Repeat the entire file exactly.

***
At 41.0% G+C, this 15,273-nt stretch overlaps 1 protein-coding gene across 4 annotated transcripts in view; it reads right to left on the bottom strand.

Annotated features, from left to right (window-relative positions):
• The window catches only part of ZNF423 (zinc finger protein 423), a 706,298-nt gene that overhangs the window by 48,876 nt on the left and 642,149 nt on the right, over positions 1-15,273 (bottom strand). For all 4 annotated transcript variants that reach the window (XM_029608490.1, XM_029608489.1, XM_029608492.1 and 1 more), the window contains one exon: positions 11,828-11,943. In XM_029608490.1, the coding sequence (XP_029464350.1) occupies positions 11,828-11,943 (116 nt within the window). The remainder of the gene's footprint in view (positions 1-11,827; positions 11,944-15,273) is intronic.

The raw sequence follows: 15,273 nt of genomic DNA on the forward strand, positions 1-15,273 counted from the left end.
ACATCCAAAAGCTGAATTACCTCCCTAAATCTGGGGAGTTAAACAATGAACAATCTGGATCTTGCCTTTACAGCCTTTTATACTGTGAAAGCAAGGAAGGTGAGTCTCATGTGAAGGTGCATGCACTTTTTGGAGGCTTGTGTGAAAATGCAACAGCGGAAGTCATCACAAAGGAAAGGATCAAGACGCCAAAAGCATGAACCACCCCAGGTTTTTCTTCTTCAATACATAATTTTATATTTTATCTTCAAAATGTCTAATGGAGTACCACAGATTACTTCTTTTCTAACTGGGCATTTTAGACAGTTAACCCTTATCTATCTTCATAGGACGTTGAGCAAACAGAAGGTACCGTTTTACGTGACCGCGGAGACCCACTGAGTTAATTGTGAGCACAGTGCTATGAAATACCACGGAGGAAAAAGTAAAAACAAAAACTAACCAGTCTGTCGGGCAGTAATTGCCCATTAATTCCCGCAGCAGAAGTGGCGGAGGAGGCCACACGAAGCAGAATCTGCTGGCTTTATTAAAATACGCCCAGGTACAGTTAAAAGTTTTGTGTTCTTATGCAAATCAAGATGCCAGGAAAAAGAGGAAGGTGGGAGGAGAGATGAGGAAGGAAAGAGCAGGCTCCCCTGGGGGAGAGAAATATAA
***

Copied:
At 41.0% G+C, this 15,273-nt stretch overlaps 1 protein-coding gene across 4 annotated transcripts in view; it reads right to left on the bottom strand.

Annotated features, from left to right (window-relative positions):
• The window catches only part of ZNF423 (zinc finger protein 423), a 706,298-nt gene that overhangs the window by 48,876 nt on the left and 642,149 nt on the right, over positions 1-15,273 (bottom strand). For all 4 annotated transcript variants that reach the window (XM_029608490.1, XM_029608489.1, XM_029608492.1 and 1 more), the window contains one exon: positions 11,828-11,943. In XM_029608490.1, the coding sequence (XP_029464350.1) occupies positions 11,828-11,943 (116 nt within the window). The remainder of the gene's footprint in view (positions 1-11,827; positions 11,944-15,273) is intronic.

The raw sequence follows: 15,273 nt of genomic DNA on the forward strand, positions 1-15,273 counted from the left end.
ACATCCAAAAGCTGAATTACCTCCCTAAATCTGGGGAGTTAAACAATGAACAATCTGGATCTTGCCTTTACAGCCTTTTATACTGTGAAAGCAAGGAAGGTGAGTCTCATGTGAAGGTGCATGCACTTTTTGGAGGCTTGTGTGAAAATGCAACAGCGGAAGTCATCACAAAGGAAAGGATCAAGACGCCAAAAGCATGAACCACCCCAGGTTTTTCTTCTTCAATACATAATTTTATATTTTATCTTCAAAATGTCTAATGGAGTACCACAGATTACTTCTTTTCTAACTGGGCATTTTAGACAGTTAACCCTTATCTATCTTCATAGGACGTTGAGCAAACAGAAGGTACCGTTTTACGTGACCGCGGAGACCCACTGAGTTAATTGTGAGCACAGTGCTATGAAATACCACGGAGGAAAAAGTAAAAACAAAAACTAACCAGTCTGTCGGGCAGTAATTGCCCATTAATTCCCGCAGCAGAAGTGGCGGAGGAGGCCACACGAAGCAGAATCTGCTGGCTTTATTAAAATACGCCCAGGTACAGTTAAAAGTTTTGTGTTCTTATGCAAATCAAGATGCCAGGAAAAAGAGGAAGGTGGGAGGAGAGATGAGGAAGGAAAGAGCAGGCTCCCCTGGGGGAGAGAAATATAA